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CO2

The amount of carbon dioxide needed for red aquarium plants depends strictly on the amount of light and thus indirectly affects their coloration as well.

If there is too much light and too little carbon dioxide, the vegetation will begin to starve, and a starving plant cannot have a normal appearance.

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Micro and Macro Elements

Nutrients are components of all energy systems. Without them, energy accumulation and transformation are impossible, and pigments depend on these processes.

Additionally, during growth, vegetation requires building materials – the main ones being nitrogen and phosphorus. The lack of these elements will cause the leaves to turn yellow and growth to slow down or stop. It is necessary to add fertilizers that contain these elements to the water regularly.

Iron (Fe ions) is an integral part of chlorophyll. In addition, Fe is a component of some carotenoids. Therefore, aquarium plants (especially red ones) require constant maintenance of iron concentration at a normal level.

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Water hardness

As a matter of fact, hardness (Mg and Ca) also affects the coloration of aquarium plants.

For example, magnesium is a component of pigments, and without calcium, it cannot be properly assimilated, as these elements are interdependent. As a result, if there is a magnesium deficiency, there will be nothing for the pigments to synthesize from, and thus the red coloration of our plants will be poor in the best-case scenario.

Such problems are often observed in very soft water. Contrary to popular belief, red plants grow way better in hard water with a KH value above 6 and GH value above 12.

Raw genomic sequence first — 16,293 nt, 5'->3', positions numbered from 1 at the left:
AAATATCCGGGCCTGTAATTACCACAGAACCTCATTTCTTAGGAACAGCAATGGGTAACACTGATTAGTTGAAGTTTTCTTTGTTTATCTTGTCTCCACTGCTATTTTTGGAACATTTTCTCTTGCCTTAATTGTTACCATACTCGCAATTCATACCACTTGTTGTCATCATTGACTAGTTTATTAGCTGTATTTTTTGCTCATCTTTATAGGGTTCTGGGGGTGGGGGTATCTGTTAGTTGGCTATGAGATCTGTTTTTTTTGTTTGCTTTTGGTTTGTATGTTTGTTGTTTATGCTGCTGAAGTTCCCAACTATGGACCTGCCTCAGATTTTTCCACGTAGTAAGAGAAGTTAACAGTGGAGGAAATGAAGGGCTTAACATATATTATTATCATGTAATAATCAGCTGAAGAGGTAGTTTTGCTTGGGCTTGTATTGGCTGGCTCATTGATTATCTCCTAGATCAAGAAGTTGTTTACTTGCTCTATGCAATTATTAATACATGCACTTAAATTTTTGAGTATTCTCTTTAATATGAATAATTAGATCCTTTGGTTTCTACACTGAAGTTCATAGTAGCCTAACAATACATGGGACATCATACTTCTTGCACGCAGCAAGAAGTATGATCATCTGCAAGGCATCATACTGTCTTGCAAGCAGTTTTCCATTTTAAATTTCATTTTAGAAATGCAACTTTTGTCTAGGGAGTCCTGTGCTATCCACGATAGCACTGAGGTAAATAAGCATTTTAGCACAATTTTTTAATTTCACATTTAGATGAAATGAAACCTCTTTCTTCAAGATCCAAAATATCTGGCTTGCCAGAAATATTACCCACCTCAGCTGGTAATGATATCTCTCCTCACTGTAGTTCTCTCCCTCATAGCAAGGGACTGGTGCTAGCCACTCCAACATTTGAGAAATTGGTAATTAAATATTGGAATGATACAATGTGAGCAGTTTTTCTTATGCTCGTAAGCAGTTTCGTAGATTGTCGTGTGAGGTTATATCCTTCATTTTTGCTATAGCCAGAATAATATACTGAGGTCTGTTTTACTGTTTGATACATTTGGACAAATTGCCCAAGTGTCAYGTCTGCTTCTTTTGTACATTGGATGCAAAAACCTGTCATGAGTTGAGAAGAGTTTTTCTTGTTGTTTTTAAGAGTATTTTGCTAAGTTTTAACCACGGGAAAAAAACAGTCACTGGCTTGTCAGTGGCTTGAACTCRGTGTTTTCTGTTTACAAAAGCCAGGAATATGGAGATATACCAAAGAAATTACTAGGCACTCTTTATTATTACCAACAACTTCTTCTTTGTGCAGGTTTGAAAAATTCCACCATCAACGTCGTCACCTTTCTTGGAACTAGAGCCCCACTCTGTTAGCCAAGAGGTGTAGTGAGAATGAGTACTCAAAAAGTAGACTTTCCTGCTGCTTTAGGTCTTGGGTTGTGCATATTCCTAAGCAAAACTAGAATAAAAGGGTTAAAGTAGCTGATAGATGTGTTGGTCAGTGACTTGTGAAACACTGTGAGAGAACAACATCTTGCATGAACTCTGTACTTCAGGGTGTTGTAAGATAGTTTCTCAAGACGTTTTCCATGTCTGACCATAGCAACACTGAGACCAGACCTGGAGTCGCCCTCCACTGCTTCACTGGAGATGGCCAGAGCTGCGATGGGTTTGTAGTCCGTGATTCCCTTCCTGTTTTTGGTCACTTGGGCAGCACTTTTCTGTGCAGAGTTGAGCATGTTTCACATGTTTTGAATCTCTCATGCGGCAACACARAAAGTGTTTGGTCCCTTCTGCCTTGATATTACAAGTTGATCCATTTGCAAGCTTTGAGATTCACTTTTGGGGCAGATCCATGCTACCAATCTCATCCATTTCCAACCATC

Nonetheless, even if you are a beginner, you can still choose a species that is right for you by getting to know the care requirements.

50+ Popular Underwater Red Plants

Here is a comprehensive list of red plants that can grow underwater in a tank:

Name Difficulty Lighting Size Color
1. Alternanthera reineckii Moderate Medium to high 2 – 12 inches (5 – 30 cm) Red, purple, and pink
2. Ammania gracilis Moderate-difficult Medium to high 20 – 30 inches (50 – 75 cm) Greenish-yellow (low lighting) and bright red or pink color (high lighting)
3. Ammannia praetermissa Difficult High 4 – 6 inches (10 – 15 cm) Reddish
4. Ammania senegalensis Moderate Medium to high up to 20 inches (50 cm) Reddish hue (under high lighting)
5. Aponogeton crispus “Red” Easy – Moderate Medium up to 16 inches (40+ cm) Red
6. Aponogeton undulatus “Red” Easy – Moderate Medium to high  up to 20 inches (50 cm) Red
7. Barclaya longifolia ‘Rubra’ Difficult Medium to high up to 20 inches (50 cm) Reddish-brown
8. Bacopa caroliniana Easy  Medium up to 8 – 16 inches (40+ cm) Green to reddish 
9. Bacopa colorata Easy – Moderate Medium to high up to 12 inches (30 cm) Purple
10. Barclaya longifolia “Red” Difficult Medium to high up to 20+ inches (50+ cm) Green to reddish/purple 
11. Blyxa aubertii Difficult Medium to high  4 – 15 inches (10 – 40 cm) green to deep red/purple
12. Blyxa japonica Moderate Medium to high 4 – 6 inches (10 – 15 cm) Green to reddish 
13. Bucephalandra sp. Easy Low to high 2 – 4 inches (5 – 10 cm) Green, blue to dark violet
14. Cryptocoryne wendtii ‘Red’ (Flamingo) Easy to Moderate Low to medium 6 – 8 inches (15 – 20 cm) Green to red/purple 
15. Cryptocoryne beckettii ‘Petchii’ Moderate Medium to high  4 – 6 inches (10 – 15 cm)

 

Reddish purple
16. Cryptocoryne undulatus ‘Red’ Easy -Moderate Medium to high  10 – 20 inches (25 – 50 cm) Green to reddish-brown colors
17. Cryptocoryne albida “Red” Moderate Medium to high  up to 10 inches (25 cm) Red
18. Cabomba Furcate Difficult High up to 20 inches (50 cm) Orange, pink to red